Doctor Who: Looking Back At THE CRIMSON HORROR - Warped Factor - Words in the Key of Geek.

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Doctor Who: Looking Back At THE CRIMSON HORROR

Matthew Kresal returns to Sweetville.
For years, there was chatter among Doctor Who fans around a spin-off based on the Paternoster Gang of Madame Vastra, Jenny Flint, and Strax. Perhaps because of its period setting and two regulars in make-up, it’s proven something that Big Finish rather than the BBC have taken up. The template for those further adventures lies in The Crimson Horror, aired as part of the second half of Series Seven in 2013.

Written by Mark Gatiss, it's an episode that plays with many of the writer's favorite tropes. After all, it's a combination of Sherlock Holmes, The Avengers (that would be the one with Steed and Mrs. Peel) and of course Doctor Who itself. The first of those shouldn't come as a surprise since Gatiss is the co-creator of Sherlock after all. It's fun to watch here, especially in the opening minutes as Vastra's services are engaged in the same style as many a classic Holmes story. Elsewhere, The Avengers influence comes in Jenny's effort to infiltrate Sweetville (which, as a mysterious factory, also has echoes of Nigel Kneale's seminal Quatermass II from 1955) and the leather catsuit she wears during the episode's latter half. The science fiction nature of the plot owes much to Doctor Who itself of course but the combination of all these elements made for a solid script from Gatiss. Is that because he got to play with so many tropes along the way?
The Crimson Horror also shows how strong the casting of the three Paternoster Gang members was. For the opening fifteen minutes or so, and for a good chunk of the running time even after that, they are the lead characters. Along the way, all three actors get the chance to shine. Neve McIntosh shows off the intelligent but cheeky side to her Silurian detective, Catrin Stewart gets to play Jenny as the on the ground operative picking locks and beating up baddies, and Dan Starkey provides comic relief mixed with lasers as Strax. Separately and together, they very much carry the episode even with the presence of Matt Smith's Doctor, which is the all more to their credit.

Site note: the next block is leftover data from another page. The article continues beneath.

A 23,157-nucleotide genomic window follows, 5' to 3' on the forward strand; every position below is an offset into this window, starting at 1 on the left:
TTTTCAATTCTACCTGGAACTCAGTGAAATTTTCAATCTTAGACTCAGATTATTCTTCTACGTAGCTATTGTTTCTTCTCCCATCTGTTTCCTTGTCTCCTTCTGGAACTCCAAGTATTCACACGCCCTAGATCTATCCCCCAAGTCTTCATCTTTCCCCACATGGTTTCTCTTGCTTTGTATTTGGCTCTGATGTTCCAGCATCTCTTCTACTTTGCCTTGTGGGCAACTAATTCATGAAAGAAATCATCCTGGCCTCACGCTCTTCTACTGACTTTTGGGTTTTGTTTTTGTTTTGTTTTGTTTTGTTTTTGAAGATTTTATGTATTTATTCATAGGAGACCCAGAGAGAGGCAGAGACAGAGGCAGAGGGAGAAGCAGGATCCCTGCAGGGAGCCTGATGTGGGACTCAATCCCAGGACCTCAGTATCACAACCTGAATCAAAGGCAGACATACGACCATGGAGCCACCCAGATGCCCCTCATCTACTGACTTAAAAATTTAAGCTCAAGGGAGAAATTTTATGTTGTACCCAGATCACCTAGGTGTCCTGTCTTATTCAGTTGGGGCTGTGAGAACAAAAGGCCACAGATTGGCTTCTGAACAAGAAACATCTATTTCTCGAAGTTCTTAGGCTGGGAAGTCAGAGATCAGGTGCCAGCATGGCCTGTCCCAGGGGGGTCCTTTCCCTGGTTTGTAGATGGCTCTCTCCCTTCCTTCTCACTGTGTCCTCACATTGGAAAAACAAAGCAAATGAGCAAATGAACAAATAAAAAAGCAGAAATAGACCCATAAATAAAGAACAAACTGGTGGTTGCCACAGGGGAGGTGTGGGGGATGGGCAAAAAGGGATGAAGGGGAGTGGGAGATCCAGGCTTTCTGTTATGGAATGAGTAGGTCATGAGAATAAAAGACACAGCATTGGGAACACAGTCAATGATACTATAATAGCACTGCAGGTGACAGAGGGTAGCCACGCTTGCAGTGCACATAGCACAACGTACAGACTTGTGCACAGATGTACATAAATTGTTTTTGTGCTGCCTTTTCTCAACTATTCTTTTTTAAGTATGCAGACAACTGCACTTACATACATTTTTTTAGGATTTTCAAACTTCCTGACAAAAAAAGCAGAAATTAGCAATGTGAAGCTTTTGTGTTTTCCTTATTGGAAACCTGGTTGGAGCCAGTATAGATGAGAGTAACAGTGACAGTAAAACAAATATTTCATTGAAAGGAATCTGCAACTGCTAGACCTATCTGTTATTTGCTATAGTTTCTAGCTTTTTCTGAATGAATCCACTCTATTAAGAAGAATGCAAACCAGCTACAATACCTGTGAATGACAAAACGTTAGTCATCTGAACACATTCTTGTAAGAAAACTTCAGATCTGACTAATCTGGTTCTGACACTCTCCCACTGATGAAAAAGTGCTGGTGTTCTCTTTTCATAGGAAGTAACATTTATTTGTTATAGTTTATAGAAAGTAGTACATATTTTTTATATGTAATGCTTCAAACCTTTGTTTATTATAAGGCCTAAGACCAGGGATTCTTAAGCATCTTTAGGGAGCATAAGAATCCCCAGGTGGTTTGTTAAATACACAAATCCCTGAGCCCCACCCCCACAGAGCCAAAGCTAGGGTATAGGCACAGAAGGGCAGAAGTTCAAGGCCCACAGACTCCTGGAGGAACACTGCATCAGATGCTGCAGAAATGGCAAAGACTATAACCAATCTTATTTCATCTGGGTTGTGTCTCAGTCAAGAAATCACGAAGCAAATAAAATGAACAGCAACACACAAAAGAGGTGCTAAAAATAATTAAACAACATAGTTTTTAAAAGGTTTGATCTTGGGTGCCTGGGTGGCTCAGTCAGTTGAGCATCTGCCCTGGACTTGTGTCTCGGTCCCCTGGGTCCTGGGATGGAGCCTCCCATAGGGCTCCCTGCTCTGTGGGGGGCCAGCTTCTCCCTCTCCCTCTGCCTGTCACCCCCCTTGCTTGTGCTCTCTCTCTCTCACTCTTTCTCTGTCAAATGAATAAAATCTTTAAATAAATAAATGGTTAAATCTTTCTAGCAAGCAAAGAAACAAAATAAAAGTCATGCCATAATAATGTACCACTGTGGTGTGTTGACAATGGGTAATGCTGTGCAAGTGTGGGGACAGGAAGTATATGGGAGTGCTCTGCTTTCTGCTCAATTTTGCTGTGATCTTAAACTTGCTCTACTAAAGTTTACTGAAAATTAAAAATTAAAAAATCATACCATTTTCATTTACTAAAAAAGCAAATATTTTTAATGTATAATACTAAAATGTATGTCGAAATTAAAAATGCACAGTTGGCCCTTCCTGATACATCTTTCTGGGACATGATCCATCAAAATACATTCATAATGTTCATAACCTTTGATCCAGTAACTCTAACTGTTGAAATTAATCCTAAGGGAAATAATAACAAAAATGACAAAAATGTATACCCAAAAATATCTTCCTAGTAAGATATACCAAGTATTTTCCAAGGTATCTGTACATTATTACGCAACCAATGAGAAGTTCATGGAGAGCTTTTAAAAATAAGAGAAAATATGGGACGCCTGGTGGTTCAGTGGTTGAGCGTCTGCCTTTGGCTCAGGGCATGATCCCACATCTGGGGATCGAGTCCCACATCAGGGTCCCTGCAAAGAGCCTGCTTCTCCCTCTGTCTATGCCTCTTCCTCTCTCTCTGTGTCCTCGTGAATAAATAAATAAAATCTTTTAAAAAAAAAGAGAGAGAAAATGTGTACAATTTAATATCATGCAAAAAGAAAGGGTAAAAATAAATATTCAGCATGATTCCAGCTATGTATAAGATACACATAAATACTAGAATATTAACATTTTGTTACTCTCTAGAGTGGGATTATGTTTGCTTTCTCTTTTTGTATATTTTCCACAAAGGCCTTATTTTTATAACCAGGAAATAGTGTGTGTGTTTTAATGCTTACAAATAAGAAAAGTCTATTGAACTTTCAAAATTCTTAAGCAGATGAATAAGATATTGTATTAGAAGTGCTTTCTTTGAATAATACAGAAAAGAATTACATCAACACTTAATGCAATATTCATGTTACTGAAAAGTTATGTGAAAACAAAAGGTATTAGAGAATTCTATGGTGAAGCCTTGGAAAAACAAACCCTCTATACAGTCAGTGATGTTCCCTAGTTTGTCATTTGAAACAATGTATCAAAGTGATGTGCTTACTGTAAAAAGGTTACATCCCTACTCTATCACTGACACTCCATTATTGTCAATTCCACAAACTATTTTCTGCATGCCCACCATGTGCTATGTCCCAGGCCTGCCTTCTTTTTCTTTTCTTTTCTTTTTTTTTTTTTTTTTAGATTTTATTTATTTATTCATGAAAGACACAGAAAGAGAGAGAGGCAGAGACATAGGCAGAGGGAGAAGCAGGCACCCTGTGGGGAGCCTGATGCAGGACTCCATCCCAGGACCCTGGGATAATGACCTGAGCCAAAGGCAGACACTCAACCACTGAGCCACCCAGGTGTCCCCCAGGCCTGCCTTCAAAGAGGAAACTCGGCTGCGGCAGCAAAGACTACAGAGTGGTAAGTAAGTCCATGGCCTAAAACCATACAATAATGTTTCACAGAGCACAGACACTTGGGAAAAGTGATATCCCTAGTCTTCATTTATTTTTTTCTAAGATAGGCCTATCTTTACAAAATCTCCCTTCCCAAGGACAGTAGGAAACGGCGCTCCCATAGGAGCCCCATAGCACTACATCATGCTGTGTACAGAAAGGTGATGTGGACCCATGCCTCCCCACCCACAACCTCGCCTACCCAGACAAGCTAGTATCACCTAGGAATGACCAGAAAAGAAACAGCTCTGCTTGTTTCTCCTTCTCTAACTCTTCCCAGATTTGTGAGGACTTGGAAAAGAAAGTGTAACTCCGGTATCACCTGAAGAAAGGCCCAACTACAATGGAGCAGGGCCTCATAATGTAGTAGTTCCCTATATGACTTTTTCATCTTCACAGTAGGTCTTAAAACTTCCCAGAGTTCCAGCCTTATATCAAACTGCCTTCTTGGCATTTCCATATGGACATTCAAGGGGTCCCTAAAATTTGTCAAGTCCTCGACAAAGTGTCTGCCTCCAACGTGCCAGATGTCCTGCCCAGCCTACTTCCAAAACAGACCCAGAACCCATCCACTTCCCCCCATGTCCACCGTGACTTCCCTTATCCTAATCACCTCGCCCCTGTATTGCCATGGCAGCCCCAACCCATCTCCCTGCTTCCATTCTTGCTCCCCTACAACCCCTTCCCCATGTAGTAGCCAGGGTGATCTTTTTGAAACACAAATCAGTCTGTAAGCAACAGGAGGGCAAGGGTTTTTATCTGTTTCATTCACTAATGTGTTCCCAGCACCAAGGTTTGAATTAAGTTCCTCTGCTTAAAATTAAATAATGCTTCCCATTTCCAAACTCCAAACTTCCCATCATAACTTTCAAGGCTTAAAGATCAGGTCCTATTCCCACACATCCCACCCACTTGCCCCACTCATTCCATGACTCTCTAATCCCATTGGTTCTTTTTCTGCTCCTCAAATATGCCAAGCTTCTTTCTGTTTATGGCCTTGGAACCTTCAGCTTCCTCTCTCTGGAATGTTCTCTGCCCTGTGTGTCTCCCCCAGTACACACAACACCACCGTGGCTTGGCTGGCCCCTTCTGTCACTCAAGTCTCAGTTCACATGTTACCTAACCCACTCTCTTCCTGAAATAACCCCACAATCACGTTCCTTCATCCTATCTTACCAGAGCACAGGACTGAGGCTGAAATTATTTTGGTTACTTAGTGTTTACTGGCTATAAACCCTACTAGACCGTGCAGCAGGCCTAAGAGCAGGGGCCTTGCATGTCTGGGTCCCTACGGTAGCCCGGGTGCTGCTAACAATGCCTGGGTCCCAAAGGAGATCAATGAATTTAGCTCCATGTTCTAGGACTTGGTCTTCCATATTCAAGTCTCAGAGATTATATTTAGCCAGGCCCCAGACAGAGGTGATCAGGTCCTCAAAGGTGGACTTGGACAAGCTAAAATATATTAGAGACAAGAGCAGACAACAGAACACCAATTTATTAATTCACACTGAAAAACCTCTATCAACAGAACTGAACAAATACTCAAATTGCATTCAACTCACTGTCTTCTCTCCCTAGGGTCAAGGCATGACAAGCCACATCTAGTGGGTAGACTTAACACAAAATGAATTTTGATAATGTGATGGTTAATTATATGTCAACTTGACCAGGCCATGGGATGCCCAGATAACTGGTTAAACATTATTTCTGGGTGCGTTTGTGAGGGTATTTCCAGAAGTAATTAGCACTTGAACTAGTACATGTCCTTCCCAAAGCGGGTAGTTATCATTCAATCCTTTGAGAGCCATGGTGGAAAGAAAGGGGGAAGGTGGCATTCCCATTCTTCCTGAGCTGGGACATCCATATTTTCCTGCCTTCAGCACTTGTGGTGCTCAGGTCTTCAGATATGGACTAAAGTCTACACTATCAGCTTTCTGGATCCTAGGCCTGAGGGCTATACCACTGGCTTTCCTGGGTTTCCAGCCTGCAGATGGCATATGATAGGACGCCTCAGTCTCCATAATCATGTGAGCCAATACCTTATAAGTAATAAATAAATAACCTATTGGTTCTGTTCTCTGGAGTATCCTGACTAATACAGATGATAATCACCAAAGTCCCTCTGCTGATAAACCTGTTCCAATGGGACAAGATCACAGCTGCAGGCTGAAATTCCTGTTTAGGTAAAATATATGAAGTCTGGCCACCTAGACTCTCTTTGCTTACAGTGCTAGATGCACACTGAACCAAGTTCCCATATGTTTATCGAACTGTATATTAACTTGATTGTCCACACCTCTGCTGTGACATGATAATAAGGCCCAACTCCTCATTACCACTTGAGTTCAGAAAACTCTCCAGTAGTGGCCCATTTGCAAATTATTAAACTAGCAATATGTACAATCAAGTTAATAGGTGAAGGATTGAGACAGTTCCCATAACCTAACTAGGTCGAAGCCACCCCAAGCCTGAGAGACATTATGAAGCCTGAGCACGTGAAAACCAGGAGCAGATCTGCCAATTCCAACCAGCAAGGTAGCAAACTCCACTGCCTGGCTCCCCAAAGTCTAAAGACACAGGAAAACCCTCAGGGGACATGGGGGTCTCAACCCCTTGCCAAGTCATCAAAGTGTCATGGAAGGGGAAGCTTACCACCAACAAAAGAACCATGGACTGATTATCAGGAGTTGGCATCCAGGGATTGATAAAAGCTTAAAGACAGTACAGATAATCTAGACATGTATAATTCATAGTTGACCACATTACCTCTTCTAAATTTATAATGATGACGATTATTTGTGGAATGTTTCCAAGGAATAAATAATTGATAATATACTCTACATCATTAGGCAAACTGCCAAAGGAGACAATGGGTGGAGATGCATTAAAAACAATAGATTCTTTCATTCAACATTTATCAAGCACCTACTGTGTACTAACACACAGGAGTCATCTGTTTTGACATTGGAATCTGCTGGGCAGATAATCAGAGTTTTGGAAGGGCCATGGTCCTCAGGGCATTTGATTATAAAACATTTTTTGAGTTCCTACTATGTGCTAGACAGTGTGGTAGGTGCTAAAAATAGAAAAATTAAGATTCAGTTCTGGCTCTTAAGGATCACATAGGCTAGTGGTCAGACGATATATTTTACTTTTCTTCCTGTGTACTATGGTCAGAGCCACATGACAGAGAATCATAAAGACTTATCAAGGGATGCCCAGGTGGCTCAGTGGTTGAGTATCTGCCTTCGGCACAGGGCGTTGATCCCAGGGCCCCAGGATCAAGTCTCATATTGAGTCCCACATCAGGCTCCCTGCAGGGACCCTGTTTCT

They aren't the only highlights of The Crimson Horror, though. The Avengers influence is the all the better for the presence of its longtime leading lady, the late Diana Rigg, as Mrs. Gillyflower. It’s a role Riggs seems to relish in playing as it falls in the tradition of so many of the baddies she faced as Emma Peel in that iconic series. Her daughter Rachel Stirling appears in the episode as, appropriately enough, Mrs. Gillyfower's daughter Ada. The real-life mother/daughter play off each other splendidly as the relationship between their two characters is a less than happy one which might be to their credit as performers and Gatiss as the writer. They and the Paternoster Gang also have some nice interactions with Smith's Doctor and Jenna Coleman's Clara whom, though sidelined to an extent, still make their presence felt when they do appear.
Additionally, the episode's production values are strong. Production designer Michael Pickwoad and costume designer Howard Burden are up to the challenge of creating the larger than life, steampunk Avengers world that Gatiss hands them on the page. From Jenny's leather catsuit to a steampunk rocket hidden in a mill smokestack, they bring the episode to life superbly. Murray Gold's score brings in plenty of action and suspense themes which compliment the production as a whole. Brought together under the direction of Saul Metzstein, the results are solid throughout.

The combination of all these elements made for one of the most memorable and enjoyable offerings of Series Seven. The Crimson Horror is a fun mix of genres from a writer clearly enjoying what he's writing. That it's brought superbly to life is even better, especially given how it shows off its guest cast.

Matthew lives in North Alabama where he's a nerd, doesn't have a southern accent and isn't a Republican. He's a host of both the Big Finish centric Stories From The Vortex podcast and the 20mb Doctor Who Podcast. You can read more of his writing at his blog and at The Terrible Zodin fanzine, amongst other places.

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